The paper delineates the changes in gender roles and family relations brought about by rural-urban migration in Kenya by discussing the findings of empirical qualitative research carried out in Kenya in September 2011 on the single mothers of Nairobi, an emerging family form in Kenyan society, widespread yet unspoken and still in search for recognition. The theoretical framework makes reference to the relational sociology and takes into account how the family stakeholders relate to one another and how changes in reciprocal relations (i.e., inter-gender relations) may produce further changes in the whole family. The idea is to show how the emergence of this new form of family is: i) strongly linked to the migration from the countryside to the city of Nairobi and the cultural and social transition that this brings about (a transition from tradition to modernity); and to cast light on ii) the characteristics of the new role played by women within their families and the communities; iii) elements of novelty and discontinuity compared to the tradition; iv) challenges and resources of the single mothers. Various tools of investigation were used (participant observation, structured data sheets, in-depth interviews, semi-structured individual interviews, group interviews, individual structured questionnaires) on a number of Nairobi single mothers and key informants.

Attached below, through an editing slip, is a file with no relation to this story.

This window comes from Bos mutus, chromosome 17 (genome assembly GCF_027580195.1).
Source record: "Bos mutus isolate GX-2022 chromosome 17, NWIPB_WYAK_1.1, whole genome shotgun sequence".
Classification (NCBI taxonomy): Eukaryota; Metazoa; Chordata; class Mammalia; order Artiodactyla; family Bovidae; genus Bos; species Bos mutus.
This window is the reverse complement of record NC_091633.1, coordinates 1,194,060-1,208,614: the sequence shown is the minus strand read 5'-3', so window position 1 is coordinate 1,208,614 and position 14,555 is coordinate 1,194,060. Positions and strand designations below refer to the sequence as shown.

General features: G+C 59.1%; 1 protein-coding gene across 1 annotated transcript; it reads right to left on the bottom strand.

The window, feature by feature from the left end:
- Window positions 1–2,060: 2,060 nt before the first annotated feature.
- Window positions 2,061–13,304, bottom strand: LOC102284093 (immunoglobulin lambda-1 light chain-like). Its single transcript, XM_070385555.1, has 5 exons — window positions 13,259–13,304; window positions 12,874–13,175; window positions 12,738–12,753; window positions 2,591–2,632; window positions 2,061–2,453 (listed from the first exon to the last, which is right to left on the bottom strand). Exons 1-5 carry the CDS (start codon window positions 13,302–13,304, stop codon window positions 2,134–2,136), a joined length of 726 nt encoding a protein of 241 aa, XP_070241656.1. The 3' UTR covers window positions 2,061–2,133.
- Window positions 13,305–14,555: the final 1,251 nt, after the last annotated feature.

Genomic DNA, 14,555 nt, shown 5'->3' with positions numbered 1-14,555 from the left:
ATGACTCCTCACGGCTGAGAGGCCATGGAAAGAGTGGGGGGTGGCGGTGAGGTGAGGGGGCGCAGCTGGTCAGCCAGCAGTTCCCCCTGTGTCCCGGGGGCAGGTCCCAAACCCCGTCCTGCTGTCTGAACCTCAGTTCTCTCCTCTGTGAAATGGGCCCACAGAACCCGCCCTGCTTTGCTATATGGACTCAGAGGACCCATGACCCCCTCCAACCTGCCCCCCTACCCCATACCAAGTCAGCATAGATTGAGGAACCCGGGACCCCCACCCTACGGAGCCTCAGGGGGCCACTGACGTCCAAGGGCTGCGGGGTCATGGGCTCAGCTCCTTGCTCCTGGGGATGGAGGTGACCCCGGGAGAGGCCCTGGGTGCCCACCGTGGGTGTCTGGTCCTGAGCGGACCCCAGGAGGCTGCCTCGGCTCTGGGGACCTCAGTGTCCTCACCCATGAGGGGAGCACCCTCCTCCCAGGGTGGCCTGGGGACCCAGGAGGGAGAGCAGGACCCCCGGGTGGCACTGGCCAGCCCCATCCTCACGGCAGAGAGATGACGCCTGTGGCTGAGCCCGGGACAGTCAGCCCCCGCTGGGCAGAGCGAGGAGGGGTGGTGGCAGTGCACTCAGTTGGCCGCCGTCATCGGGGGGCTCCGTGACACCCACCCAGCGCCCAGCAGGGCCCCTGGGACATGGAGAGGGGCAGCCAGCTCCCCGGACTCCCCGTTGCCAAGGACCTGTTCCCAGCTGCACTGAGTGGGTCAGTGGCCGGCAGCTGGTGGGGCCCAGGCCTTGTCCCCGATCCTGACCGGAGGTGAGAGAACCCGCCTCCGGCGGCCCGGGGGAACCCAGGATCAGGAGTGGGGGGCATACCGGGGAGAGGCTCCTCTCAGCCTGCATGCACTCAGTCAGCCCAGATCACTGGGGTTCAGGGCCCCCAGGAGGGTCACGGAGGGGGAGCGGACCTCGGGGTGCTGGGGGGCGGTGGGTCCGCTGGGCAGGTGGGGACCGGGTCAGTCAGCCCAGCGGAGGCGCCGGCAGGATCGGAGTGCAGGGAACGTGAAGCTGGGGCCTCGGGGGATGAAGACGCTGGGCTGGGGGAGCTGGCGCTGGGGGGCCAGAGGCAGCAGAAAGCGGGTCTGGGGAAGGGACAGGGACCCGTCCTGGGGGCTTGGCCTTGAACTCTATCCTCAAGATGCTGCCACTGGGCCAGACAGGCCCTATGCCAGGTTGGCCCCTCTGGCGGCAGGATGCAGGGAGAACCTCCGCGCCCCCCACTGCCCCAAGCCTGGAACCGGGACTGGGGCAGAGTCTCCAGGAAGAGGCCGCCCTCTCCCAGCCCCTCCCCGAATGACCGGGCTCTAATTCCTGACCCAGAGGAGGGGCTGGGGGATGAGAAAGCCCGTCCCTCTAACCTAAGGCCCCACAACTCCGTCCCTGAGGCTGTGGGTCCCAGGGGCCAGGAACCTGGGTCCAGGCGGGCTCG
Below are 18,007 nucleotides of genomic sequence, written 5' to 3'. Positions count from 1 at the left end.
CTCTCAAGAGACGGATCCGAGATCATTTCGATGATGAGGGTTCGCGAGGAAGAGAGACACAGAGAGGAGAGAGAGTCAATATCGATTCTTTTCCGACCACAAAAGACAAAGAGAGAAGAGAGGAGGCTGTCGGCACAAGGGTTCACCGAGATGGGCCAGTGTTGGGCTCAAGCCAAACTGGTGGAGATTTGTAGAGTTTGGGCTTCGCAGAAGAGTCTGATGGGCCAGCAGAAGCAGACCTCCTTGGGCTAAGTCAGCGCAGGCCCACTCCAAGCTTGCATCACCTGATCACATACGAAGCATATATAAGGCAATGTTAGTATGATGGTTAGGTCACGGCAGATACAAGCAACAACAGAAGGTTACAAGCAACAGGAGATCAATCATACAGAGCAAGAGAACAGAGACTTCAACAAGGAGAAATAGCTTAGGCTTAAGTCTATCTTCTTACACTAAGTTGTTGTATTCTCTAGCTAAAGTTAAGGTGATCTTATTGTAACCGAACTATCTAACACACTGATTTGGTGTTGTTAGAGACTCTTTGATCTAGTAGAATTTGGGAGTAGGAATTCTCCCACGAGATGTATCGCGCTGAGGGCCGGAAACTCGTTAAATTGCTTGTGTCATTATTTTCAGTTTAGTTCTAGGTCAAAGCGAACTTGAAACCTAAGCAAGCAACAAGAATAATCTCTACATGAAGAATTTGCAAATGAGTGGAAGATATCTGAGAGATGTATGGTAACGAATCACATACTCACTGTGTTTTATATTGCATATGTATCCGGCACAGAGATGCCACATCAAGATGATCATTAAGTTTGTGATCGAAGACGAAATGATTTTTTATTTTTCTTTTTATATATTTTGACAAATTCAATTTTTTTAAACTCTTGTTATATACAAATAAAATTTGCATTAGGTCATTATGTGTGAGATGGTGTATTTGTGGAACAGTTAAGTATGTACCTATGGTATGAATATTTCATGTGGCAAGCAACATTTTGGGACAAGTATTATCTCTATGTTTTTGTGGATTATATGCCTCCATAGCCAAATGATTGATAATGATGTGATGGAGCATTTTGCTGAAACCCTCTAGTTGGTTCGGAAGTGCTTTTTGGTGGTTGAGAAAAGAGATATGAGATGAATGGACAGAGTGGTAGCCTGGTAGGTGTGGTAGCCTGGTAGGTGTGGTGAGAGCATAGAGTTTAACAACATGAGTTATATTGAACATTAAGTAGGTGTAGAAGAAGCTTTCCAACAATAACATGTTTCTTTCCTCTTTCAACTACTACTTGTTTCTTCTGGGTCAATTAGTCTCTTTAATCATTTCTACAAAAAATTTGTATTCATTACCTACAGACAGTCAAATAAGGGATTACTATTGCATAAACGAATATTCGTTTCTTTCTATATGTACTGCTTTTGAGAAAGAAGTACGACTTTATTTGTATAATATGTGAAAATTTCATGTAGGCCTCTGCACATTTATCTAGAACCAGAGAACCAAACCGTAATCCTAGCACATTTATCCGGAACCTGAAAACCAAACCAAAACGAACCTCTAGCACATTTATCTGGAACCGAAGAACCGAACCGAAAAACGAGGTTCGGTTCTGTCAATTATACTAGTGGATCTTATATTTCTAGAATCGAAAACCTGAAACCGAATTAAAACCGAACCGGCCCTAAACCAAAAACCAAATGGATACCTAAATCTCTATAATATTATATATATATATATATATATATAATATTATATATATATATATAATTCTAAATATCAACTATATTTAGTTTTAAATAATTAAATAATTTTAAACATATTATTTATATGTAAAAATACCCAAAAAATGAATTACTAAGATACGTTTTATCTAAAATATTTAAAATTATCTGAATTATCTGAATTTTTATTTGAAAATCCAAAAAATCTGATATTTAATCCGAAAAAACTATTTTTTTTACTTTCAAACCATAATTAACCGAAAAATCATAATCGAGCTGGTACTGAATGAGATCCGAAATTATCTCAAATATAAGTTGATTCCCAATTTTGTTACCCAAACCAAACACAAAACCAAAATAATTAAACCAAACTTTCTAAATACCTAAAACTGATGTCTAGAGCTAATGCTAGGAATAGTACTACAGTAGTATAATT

migration; single parenthood; African family; African women; Kenya